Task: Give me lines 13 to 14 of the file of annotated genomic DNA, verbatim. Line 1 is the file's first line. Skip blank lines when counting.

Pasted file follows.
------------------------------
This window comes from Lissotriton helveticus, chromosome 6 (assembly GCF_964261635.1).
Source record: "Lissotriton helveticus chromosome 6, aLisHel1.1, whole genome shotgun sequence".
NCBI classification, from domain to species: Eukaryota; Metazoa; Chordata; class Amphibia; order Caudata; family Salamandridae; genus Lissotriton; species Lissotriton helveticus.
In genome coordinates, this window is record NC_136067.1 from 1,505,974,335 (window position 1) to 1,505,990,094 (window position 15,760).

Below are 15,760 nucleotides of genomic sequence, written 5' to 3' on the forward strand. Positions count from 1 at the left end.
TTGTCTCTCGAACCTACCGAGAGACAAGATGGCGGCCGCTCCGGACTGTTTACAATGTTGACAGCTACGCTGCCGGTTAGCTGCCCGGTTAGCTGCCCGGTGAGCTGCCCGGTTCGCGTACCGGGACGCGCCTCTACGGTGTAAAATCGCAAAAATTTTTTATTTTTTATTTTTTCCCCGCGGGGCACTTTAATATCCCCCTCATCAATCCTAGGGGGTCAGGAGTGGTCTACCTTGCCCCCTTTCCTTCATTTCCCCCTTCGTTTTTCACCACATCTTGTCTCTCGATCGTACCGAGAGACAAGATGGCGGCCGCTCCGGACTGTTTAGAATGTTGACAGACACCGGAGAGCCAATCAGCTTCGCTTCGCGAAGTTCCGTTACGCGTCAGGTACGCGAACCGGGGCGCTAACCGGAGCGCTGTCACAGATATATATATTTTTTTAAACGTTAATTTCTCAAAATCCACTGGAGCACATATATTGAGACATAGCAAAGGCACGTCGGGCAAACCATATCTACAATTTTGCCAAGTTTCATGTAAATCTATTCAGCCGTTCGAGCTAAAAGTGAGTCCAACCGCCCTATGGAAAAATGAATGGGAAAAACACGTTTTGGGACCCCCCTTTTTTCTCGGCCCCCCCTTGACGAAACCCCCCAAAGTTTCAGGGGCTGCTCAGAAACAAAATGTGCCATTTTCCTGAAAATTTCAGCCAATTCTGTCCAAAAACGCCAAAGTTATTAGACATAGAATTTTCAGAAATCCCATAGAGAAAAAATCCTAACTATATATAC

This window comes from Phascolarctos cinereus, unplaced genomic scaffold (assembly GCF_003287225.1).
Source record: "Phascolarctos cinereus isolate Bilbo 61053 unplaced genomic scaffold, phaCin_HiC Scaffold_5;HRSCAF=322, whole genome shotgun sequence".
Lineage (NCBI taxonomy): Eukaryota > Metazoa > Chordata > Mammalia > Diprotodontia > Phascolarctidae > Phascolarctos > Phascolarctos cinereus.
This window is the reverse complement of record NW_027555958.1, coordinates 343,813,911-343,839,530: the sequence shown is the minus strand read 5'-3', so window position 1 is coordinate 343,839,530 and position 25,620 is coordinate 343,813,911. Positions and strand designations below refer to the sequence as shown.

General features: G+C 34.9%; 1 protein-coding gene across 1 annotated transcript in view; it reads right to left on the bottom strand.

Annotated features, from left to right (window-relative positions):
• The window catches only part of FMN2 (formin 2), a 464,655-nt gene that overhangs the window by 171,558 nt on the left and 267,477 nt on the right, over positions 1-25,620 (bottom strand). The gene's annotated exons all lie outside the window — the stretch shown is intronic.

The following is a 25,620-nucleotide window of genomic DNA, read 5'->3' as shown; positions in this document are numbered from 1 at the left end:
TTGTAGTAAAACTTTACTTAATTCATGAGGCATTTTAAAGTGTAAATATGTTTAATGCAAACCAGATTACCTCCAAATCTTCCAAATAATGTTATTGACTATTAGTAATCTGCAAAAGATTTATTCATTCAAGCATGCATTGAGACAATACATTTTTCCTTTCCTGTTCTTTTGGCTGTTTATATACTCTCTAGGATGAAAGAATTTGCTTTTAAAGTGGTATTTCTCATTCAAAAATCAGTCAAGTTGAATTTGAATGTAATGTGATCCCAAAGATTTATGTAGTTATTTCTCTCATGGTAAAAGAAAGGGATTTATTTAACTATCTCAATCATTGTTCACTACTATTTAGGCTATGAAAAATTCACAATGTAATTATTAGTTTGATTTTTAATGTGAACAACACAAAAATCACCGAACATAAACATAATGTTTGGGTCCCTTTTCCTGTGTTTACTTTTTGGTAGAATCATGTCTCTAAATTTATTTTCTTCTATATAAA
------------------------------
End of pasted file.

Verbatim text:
• The window catches only part of FMN2 (formin 2), a 464,655-nt gene that overhangs the window by 171,558 nt on the left and 267,477 nt on the right, over positions 1-25,620 (bottom strand). The gene's annotated exons all lie outside the window — the stretch shown is intronic.

The following is a 25,620-nucleotide window of genomic DNA, read 5'->3' as shown; positions in this document are numbered from 1 at the left end: